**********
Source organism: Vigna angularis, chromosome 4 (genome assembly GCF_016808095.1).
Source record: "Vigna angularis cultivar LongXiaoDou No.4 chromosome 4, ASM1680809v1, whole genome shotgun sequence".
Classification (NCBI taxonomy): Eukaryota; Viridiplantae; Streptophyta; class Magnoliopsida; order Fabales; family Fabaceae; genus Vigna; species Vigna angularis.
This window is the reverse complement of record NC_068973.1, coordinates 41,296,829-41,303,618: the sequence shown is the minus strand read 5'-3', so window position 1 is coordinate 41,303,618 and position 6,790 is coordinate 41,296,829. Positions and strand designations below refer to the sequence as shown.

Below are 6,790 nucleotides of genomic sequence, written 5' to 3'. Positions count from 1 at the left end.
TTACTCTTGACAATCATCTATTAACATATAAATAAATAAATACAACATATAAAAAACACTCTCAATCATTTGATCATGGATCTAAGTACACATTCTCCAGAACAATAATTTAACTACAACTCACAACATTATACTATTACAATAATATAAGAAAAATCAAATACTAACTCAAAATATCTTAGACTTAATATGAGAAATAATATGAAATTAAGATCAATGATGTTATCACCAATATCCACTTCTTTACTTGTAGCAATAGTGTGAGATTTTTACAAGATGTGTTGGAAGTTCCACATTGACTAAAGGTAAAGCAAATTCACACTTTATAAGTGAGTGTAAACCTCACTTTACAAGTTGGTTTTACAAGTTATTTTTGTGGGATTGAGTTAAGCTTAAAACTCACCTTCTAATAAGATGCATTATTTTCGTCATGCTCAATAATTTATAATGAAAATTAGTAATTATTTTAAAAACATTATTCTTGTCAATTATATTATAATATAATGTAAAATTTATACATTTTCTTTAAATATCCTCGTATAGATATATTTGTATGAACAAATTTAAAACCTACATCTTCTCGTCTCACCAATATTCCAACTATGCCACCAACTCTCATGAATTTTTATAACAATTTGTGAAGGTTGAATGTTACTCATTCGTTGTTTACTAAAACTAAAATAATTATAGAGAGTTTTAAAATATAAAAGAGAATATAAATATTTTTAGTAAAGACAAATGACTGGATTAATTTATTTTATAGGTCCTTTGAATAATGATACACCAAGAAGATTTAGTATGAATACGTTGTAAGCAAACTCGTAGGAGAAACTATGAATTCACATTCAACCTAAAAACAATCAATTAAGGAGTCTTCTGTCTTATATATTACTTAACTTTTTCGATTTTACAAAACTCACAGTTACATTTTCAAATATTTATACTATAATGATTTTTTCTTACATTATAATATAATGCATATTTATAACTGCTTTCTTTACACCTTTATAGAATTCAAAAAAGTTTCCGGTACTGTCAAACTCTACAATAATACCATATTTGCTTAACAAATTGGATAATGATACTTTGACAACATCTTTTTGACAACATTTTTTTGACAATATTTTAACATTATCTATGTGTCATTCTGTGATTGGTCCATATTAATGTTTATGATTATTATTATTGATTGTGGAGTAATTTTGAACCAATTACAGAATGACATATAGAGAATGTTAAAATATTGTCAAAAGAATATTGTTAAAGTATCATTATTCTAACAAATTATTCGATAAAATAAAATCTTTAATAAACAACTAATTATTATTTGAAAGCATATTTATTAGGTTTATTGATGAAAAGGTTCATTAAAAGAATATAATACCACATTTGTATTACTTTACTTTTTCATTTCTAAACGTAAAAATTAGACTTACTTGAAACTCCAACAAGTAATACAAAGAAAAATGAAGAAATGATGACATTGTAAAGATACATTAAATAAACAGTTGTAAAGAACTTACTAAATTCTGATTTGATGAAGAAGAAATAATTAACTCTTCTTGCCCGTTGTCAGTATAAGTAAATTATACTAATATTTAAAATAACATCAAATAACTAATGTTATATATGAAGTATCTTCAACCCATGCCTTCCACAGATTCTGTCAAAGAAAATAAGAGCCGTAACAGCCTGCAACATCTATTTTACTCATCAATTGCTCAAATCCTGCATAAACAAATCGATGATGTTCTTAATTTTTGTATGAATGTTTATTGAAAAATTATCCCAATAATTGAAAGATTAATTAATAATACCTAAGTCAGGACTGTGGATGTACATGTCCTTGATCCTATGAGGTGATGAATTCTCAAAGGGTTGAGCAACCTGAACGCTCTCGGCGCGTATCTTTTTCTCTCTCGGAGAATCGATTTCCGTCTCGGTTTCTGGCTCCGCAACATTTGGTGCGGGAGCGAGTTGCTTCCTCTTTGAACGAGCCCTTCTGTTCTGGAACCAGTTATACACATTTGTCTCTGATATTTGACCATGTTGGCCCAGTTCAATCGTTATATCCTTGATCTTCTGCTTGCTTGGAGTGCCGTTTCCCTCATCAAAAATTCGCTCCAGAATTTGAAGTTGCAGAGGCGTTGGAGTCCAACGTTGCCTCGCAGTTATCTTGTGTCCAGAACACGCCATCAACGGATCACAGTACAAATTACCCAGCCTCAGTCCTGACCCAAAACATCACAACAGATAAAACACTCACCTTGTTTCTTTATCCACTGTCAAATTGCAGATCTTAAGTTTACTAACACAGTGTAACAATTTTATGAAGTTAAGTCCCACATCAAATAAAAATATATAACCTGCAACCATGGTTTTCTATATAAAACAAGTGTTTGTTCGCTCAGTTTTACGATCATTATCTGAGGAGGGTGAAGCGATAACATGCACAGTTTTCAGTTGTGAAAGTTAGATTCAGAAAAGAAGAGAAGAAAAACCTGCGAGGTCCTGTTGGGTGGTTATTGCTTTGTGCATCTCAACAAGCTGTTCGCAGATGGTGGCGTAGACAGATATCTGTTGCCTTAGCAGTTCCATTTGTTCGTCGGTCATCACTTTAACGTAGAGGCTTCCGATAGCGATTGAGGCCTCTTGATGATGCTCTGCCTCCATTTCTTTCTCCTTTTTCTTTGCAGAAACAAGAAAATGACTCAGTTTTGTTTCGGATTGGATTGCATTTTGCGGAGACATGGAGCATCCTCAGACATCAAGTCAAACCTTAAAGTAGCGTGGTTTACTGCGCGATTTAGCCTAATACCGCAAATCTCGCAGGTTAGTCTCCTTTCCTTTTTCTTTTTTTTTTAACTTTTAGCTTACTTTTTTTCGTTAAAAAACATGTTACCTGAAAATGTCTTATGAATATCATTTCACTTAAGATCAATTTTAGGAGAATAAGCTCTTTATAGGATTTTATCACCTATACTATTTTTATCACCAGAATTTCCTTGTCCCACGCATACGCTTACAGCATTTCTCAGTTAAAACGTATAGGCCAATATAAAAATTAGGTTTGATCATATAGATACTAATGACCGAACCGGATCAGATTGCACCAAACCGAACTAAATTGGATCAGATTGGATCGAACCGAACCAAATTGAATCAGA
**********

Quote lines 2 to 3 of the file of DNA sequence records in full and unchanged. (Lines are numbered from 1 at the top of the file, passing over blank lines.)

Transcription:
Source record: "Vigna angularis cultivar LongXiaoDou No.4 chromosome 4, ASM1680809v1, whole genome shotgun sequence".
Classification (NCBI taxonomy): Eukaryota; Viridiplantae; Streptophyta; class Magnoliopsida; order Fabales; family Fabaceae; genus Vigna; species Vigna angularis.